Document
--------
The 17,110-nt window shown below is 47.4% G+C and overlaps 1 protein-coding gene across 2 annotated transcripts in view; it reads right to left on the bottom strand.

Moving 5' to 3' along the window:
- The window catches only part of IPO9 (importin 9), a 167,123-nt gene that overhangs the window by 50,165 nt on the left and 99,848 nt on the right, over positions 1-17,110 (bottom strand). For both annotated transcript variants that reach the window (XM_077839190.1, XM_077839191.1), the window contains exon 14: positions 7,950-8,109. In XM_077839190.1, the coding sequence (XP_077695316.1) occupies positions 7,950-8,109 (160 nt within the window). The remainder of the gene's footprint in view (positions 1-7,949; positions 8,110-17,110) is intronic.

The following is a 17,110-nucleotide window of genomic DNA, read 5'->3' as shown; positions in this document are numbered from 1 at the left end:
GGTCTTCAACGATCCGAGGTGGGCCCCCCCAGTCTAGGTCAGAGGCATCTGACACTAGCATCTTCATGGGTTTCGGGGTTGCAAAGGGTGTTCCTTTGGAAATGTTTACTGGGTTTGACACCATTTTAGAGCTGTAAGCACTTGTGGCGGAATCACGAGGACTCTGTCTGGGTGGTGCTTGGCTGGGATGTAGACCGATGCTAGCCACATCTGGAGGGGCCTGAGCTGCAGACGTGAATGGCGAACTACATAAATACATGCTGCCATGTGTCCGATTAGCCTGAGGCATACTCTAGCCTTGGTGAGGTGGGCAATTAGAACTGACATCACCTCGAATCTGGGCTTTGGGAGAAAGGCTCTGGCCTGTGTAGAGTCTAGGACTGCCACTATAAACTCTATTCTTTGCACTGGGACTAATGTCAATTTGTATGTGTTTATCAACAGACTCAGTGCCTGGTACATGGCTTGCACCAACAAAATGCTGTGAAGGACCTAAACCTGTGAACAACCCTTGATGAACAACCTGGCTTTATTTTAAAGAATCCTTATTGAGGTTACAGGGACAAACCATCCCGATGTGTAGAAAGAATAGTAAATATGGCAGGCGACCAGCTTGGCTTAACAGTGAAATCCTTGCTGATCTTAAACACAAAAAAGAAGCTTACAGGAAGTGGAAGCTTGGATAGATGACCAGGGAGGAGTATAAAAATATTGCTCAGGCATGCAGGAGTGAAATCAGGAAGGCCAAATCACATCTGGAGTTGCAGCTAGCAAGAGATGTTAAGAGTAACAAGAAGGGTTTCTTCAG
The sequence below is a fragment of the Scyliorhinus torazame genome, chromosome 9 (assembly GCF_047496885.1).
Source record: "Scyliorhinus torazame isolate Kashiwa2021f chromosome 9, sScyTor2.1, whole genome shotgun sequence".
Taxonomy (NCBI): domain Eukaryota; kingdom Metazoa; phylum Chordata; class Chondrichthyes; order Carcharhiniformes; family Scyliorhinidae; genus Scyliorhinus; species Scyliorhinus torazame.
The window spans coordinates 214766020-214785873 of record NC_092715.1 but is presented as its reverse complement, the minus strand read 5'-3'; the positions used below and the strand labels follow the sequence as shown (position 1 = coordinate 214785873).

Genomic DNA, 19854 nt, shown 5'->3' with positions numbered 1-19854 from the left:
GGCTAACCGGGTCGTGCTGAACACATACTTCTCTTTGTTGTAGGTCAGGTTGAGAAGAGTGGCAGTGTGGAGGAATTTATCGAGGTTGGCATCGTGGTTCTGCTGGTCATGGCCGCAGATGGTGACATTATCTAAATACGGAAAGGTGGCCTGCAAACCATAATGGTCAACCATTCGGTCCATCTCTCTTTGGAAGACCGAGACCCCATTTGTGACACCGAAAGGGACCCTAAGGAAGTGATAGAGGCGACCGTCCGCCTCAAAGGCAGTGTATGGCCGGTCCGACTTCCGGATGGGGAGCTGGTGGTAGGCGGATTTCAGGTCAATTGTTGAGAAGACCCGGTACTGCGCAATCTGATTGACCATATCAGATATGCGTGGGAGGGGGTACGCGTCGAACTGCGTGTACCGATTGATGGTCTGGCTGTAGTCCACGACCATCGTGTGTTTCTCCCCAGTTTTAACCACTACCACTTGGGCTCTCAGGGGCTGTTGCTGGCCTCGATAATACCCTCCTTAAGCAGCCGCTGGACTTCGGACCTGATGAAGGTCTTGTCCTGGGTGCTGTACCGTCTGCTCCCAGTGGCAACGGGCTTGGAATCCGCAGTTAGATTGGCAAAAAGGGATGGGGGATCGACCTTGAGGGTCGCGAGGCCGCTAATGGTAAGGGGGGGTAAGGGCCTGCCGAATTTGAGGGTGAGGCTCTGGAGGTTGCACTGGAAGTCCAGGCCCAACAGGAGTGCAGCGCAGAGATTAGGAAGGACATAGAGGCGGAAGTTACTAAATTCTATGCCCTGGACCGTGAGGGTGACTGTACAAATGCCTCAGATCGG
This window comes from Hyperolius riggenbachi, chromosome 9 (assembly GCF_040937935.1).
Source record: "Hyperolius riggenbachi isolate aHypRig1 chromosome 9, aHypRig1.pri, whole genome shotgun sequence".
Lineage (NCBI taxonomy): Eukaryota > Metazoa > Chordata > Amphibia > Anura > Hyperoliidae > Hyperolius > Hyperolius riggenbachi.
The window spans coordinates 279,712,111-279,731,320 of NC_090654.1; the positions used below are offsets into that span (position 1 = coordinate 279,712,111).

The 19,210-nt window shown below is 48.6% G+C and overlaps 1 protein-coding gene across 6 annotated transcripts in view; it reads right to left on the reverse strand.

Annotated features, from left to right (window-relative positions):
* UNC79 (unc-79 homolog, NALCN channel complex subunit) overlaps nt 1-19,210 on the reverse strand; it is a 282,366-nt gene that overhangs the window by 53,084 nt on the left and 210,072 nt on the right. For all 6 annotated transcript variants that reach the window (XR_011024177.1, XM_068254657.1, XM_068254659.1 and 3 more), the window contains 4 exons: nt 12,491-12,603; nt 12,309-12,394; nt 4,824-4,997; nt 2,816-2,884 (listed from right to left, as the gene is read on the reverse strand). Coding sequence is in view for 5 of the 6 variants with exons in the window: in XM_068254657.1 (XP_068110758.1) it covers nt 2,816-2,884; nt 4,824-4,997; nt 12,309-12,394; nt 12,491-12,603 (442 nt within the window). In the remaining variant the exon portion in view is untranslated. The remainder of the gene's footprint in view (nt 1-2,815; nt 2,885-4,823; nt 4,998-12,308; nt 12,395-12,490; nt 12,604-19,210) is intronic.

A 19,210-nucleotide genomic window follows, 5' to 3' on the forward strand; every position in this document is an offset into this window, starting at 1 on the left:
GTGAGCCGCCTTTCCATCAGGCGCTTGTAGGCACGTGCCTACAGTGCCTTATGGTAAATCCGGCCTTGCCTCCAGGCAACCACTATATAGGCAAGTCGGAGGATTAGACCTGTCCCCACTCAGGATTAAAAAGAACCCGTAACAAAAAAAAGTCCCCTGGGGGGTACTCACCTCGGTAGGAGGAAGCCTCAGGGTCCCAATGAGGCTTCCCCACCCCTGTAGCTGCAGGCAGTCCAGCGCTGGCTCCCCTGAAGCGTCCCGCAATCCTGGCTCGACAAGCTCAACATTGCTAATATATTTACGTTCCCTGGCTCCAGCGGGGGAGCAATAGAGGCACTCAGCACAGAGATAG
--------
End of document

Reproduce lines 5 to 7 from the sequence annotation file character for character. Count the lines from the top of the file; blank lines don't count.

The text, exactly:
GGTCTTCAACGATCCGAGGTGGGCCCCCCCAGTCTAGGTCAGAGGCATCTGACACTAGCATCTTCATGGGTTTCGGGGTTGCAAAGGGTGTTCCTTTGGAAATGTTTACTGGGTTTGACACCATTTTAGAGCTGTAAGCACTTGTGGCGGAATCACGAGGACTCTGTCTGGGTGGTGCTTGGCTGGGATGTAGACCGATGCTAGCCACATCTGGAGGGGCCTGAGCTGCAGACGTGAATGGCGAACTACATAAATACATGCTGCCATGTGTCCGATTAGCCTGAGGCATACTCTAGCCTTGGTGAGGTGGGCAATTAGAACTGACATCACCTCGAATCTGGGCTTTGGGAGAAAGGCTCTGGCCTGTGTAGAGTCTAGGACTGCCACTATAAACTCTATTCTTTGCACTGGGACTAATGTCAATTTGTATGTGTTTATCAACAGACTCAGTGCCTGGTACATGGCTTGCACCAACAAAATGCTGTGAAGGACCTAAACCTGTGAACAACCCTTGATGAACAACCTGGCTTTATTTTAAAGAATCCTTATTGAGGTTACAGGGACAAACCATCCCGATGTGTAGAAAGAATAGTAAATATGGCAGGCGACCAGCTTGGCTTAACAGTGAAATCCTTGCTGATCTTAAACACAAAAAAGAAGCTTACAGGAAGTGGAAGCTTGGATAGATGACCAGGGAGGAGTATAAAAATATTGCTCAGGCATGCAGGAGTGAAATCAGGAAGGCCAAATCACATCTGGAGTTGCAGCTAGCAAGAGATGTTAAGAGTAACAAGAAGGGTTTCTTCAG
The sequence below is a fragment of the Scyliorhinus torazame genome, chromosome 9 (assembly GCF_047496885.1).
Source record: "Scyliorhinus torazame isolate Kashiwa2021f chromosome 9, sScyTor2.1, whole genome shotgun sequence".